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However, there are some far more substantial themes and symbols taking place within the novel. These themes require a little more critical thought, and aren’t directly delivered to the reader. One of these themes being the heavy emphasis placed on the glass castle, and also metaphorically what it signifies to Jeanette and her father, Rex. Through extensive deliberation and thought, the meaning of the glass castle becomes clear. It stands for the contrast between how Jeanette views her father, and how everyone else sees him.
The idea of the glass castle in itself is the idolized version of Rex that Jeanette sees, while the reality of it never being completed, represents the views that everyone else has. Throughout the novel there are multiple instances that show the strong love and trust Jeanette feels for her father. A bond that remains strong, even when other member’s of the family have lost some of that trust. This contrast of emotions can best be described through various quotes given throughout the novel.
“In my mind, Dad was perfect, although he did have what mom called a bit of a drinking situation” (Walls 23).
This is one of the first occasions where the reader is introduced to the contrasting feelings about Rex that members of the Walls family have. Jeannette, despite already knowing that her father has a drinking problem at a young age, still feels that her father can do no wrong. This sets the scene for how most of the book develops, Jeannette idolizing her father, despite the slight disdain visibly felt by others.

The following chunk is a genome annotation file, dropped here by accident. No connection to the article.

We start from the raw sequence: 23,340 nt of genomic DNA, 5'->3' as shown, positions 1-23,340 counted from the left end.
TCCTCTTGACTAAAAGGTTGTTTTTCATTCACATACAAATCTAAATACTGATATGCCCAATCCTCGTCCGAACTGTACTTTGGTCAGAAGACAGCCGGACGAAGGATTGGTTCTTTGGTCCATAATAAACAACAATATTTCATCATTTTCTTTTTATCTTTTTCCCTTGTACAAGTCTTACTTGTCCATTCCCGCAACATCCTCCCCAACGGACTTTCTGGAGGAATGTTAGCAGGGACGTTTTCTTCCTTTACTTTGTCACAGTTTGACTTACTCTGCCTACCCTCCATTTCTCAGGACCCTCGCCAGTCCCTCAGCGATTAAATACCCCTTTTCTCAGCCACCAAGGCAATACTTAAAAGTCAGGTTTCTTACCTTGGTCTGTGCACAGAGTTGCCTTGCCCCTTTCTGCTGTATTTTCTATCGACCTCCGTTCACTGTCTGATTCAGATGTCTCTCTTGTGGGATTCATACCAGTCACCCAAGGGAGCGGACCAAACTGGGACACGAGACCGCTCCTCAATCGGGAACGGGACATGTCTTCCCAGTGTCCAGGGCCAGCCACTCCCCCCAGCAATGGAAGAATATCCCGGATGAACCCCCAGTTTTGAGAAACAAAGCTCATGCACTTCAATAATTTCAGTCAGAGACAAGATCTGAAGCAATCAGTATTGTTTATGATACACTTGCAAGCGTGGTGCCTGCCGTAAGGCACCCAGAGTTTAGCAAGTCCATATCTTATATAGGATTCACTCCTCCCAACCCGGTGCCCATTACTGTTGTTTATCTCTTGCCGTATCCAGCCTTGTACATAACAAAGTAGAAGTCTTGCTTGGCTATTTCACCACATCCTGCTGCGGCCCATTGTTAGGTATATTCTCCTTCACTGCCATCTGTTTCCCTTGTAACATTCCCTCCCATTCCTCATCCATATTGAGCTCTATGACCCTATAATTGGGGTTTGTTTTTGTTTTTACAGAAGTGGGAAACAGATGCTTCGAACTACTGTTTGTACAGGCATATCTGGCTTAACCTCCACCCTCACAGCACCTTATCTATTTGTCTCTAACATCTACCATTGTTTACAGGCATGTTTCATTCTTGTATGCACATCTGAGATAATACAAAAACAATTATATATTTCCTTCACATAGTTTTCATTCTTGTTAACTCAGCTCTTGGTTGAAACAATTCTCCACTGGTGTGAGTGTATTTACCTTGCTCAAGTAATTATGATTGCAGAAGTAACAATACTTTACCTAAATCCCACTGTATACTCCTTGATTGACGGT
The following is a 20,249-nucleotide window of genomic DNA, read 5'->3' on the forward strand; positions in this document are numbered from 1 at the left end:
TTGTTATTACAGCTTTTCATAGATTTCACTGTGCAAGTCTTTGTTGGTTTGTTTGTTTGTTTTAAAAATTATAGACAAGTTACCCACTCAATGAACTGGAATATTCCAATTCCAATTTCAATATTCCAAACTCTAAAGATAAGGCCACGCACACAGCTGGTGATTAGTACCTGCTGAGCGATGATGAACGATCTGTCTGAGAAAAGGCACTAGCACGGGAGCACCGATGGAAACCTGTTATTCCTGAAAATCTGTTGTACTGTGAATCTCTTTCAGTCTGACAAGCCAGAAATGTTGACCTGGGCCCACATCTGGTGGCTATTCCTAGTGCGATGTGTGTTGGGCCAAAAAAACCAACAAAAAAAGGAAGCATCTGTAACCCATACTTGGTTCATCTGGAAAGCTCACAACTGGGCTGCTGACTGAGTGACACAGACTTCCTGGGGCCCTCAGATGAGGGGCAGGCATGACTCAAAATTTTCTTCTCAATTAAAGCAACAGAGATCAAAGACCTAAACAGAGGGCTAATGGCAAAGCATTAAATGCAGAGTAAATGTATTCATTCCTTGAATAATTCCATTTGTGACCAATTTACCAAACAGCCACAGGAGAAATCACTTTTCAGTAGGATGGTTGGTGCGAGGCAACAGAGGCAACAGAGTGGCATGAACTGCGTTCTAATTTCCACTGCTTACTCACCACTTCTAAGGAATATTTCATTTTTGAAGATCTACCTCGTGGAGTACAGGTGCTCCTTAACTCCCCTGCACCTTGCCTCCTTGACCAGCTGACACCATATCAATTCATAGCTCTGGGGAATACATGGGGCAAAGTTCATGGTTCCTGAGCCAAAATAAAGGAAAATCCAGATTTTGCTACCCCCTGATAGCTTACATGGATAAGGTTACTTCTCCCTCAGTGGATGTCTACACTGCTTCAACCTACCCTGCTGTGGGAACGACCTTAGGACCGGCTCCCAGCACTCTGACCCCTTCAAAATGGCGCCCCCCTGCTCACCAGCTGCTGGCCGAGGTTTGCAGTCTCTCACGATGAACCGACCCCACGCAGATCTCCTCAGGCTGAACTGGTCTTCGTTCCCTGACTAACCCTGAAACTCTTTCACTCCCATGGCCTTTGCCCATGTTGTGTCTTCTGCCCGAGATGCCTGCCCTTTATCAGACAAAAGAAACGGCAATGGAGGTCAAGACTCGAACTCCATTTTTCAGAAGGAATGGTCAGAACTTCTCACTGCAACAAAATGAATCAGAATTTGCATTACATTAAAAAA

“We laughed about all the kids who believed in the Santa Clause myth and got nothing but a bunch of cheap plastic toys.
Years from now, when all the junk they got is broken and long forgotten,’ dad said, ‘ you’ll still have your stars” (41). This is yet another example of the strong bond developed between Rex and Jeannette. However, it is important to note this quote is delivered at a time when Rex is still in relatively good standings with the rest of the family, besides just Jeannette. On that Christmas, even though he couldn’t provide his children with material gifts, he was still able to deliver a memorable gift, which the children could cherish for the rest of their lives. I swear honey, there are times when I think you’re the only one around who still has faith in me,’ he said. ’I don’t know what I’d do if you ever lost it. ’ I told him I would never lose faith in him. And I promised myself I never would” (78-79). This quote perfectly sums up the relationship Rex had with his daughter. It also further exemplifies the acknowledged differences between how Jeannette feels about her father, and how the rest of the family feels. Even though Rex has let Jeannette down just as many times as Lori, or Brian, she is still able to somehow see past these faults of Rex’s.
Throughout this novel the character’s general feelings on Rex sway dramatically. Even Jeannette’s feelings for her father are tried at some points. Yet through everything that happens she never truly loses faith in her father. Jeannette always maintains a sense of respect and love for Rex, despite the tribulations he has brought the family through. Even up to his last moments on his deathbed, Jeannette’s positive feelings for her father remain strong. This contrasted affection between what Jeannette feels for Rex, and what everyone else thinks, is what the glass castle really signifies.
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